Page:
“At one point on the previous trip, I ran out of snacks, so all I ate during the day was dry pasta,”Boughton recalls with a chuckle, acting as if subsisting on dry pasta while completing a marathon cycling trek in hostile terrain were a minor irritation. Remember, it’s not like Boughton can head to the pantry to grab what he needs. He’s got to ride around carrying everything required to survive in extreme subzero conditions. Moreover, he needs a bike that can handle that kind of load.

“I ride a cargo bike, which is extra long with a big rack on the back,”Boughton says. “The bike and the gear with about seven days of food is around 250 pounds.”

In other words, this is a far cry from some hipster pedaling around town on a fixed-gear bike.

But as important as food is on a trip like this, there’s something even more critical: water.

“The hardest, most time-consuming thing is preparing your water for the day because you’ve got to melt all your water,” Boughton says. “To get three or four liters, which is what I needed for the day, you have to melt a lot of snow. A lot of times when people in cars would pull over to ask me if I needed anything, I’d say water.”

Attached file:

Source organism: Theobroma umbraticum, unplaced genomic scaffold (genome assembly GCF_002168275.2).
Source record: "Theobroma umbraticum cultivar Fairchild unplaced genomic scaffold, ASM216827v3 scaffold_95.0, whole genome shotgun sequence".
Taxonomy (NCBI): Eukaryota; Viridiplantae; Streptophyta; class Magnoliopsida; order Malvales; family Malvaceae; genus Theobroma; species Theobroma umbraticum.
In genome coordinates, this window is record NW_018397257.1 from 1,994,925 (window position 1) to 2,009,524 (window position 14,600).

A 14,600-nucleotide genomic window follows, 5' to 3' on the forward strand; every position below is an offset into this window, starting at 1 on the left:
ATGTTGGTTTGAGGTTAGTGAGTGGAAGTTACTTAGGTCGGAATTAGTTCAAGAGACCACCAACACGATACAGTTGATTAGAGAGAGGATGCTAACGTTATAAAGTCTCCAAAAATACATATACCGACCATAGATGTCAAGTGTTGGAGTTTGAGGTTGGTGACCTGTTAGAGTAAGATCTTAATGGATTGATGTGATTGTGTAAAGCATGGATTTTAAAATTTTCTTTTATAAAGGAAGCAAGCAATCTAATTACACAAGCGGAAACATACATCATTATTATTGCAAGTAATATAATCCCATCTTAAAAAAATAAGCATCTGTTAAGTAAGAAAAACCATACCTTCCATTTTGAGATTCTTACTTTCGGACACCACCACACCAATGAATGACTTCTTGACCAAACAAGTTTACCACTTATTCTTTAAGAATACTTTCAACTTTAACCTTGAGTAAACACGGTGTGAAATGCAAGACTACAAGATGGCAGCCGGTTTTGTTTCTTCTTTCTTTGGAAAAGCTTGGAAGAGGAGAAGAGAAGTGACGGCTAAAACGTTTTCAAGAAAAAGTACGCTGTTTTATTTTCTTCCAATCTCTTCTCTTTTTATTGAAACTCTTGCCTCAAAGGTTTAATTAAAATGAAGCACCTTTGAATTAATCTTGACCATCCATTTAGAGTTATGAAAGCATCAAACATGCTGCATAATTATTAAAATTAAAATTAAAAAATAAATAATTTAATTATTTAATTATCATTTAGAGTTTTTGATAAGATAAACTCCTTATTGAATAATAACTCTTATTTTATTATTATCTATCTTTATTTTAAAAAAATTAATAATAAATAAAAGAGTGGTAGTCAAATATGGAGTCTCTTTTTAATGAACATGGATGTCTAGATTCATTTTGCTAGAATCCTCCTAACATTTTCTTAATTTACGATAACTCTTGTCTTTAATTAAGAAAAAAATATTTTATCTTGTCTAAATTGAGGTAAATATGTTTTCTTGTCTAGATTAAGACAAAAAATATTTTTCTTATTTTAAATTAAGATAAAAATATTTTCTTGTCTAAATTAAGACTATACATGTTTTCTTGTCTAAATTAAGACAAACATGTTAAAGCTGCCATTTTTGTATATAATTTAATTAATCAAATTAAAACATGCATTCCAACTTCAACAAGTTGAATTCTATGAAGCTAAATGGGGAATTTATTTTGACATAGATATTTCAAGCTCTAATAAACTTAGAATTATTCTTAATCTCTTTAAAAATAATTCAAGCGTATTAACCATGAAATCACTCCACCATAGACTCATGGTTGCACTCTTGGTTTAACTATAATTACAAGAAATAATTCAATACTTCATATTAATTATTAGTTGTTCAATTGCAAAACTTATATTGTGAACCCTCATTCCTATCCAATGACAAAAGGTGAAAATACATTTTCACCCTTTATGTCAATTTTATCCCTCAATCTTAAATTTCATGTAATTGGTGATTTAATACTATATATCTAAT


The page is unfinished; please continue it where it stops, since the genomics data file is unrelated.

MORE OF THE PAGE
Speaking of motorists, imagine the surprise of the few people driving this road in the Far North in the dead of winter when they suddenly spot some guy riding his bicycle. “A lot of people thought it was very strange,” Boughton says. “A lot of people thought it was dangerous. But I think it’s less dangerous than riding in the city.”

Granted, riding in the city has its hazards, but there was a stretch of Boughton’s 2011 journey where the road was covered with bison for about 125 miles (200 km). The territorial 2,200-pound beasts come to lick the salt on the side of the roads. They won’t move for cars or even semi trucks, but luckily for Broughton, they will move for a bicycle. Nevertheless, cycling amid giant animals that could crush you in an instant is unnerving, to say the least, especially when they take off running alongside your bike.

Once he’s north of Whitehorse, it’s going to be a different story. He expects that he may not see anyone for a week at a stretch.

Wildlife encounters are fairly rare. Most species of bears hibernate in the winter, but there is a possibility of encountering polar bears in the Arctic. However, at the time of Boughton’s ride, the world’s largest land predators are supposed to have moved out onto the ice sheets farther north. Boughton is keeping his fingers crossed that no polar bears will have decided to linger in the areas where he makes camp.